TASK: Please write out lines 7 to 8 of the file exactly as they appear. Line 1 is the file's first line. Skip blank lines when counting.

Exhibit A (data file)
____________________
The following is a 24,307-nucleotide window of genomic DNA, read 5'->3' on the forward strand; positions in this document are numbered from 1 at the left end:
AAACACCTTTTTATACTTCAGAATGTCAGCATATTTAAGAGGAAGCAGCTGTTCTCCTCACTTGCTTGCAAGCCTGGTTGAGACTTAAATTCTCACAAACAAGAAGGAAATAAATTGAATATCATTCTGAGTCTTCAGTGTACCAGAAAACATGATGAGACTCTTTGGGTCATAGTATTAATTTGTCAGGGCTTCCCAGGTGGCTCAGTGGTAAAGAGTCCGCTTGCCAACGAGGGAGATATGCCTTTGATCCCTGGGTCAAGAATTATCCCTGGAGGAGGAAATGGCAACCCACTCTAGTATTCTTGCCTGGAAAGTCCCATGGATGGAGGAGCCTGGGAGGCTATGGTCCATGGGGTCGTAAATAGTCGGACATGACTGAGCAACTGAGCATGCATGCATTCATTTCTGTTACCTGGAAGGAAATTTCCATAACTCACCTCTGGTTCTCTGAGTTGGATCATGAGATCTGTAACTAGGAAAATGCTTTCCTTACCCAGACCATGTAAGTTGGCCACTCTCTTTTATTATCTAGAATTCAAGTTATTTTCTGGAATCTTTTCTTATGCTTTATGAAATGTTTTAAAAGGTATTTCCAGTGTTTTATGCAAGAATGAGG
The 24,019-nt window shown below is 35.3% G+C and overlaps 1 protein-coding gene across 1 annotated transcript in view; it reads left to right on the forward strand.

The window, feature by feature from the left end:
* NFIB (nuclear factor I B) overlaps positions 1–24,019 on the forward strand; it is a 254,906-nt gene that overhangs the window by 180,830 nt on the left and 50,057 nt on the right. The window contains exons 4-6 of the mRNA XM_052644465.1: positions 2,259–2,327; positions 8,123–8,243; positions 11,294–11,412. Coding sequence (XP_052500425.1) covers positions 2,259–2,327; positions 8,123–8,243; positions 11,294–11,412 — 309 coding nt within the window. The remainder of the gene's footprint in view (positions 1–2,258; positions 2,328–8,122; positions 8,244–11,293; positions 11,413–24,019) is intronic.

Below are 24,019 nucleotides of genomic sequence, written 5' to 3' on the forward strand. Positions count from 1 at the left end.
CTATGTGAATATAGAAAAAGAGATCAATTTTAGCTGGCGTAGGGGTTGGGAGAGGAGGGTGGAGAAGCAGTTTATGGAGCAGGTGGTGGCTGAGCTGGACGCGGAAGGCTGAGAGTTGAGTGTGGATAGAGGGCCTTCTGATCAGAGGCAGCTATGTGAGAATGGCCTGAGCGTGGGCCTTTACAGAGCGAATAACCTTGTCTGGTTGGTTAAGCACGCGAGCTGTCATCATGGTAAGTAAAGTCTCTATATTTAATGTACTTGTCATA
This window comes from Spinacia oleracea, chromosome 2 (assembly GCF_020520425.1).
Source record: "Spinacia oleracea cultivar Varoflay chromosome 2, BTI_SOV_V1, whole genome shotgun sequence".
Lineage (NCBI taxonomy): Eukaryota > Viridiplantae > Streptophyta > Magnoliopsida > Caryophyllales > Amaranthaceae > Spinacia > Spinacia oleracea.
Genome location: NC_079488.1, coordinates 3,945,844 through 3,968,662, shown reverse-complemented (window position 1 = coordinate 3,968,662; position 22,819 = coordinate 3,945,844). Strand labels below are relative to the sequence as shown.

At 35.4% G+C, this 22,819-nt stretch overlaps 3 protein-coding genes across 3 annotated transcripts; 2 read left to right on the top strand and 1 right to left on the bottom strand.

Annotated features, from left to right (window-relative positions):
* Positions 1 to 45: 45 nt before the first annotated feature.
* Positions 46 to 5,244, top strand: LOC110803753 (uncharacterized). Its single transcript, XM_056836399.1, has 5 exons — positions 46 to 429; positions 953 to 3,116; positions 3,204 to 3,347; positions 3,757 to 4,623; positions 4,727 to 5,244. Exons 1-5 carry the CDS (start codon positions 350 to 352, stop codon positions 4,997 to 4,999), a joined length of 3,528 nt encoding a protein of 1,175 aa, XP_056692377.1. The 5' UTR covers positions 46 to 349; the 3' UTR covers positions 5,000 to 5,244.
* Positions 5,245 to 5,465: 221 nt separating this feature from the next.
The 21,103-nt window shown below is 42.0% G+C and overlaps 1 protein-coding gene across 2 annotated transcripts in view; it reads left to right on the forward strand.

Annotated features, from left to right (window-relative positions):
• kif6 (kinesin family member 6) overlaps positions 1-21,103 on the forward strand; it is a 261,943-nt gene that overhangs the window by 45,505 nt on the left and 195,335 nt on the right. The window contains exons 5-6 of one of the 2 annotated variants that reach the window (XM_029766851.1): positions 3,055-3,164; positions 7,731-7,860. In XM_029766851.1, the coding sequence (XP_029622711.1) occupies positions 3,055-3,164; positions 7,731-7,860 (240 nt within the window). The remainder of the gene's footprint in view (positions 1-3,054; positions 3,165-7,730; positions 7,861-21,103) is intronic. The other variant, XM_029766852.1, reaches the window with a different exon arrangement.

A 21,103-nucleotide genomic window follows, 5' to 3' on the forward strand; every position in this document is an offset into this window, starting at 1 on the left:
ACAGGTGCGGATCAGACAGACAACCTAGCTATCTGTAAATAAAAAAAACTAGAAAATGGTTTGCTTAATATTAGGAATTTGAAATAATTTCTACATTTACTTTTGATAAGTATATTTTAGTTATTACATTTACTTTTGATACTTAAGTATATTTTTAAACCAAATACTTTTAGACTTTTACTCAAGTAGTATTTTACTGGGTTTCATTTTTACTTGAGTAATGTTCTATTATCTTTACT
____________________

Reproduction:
CTATGTGAATATAGAAAAAGAGATCAATTTTAGCTGGCGTAGGGGTTGGGAGAGGAGGGTGGAGAAGCAGTTTATGGAGCAGGTGGTGGCTGAGCTGGACGCGGAAGGCTGAGAGTTGAGTGTGGATAGAGGGCCTTCTGATCAGAGGCAGCTATGTGAGAATGGCCTGAGCGTGGGCCTTTACAGAGCGAATAACCTTGTCTGGTTGGTTAAGCACGCGAGCTGTCATCATGGTAAGTAAAGTCTCTATATTTAATGTACTTGTCATA
This window comes from Spinacia oleracea, chromosome 2 (assembly GCF_020520425.1).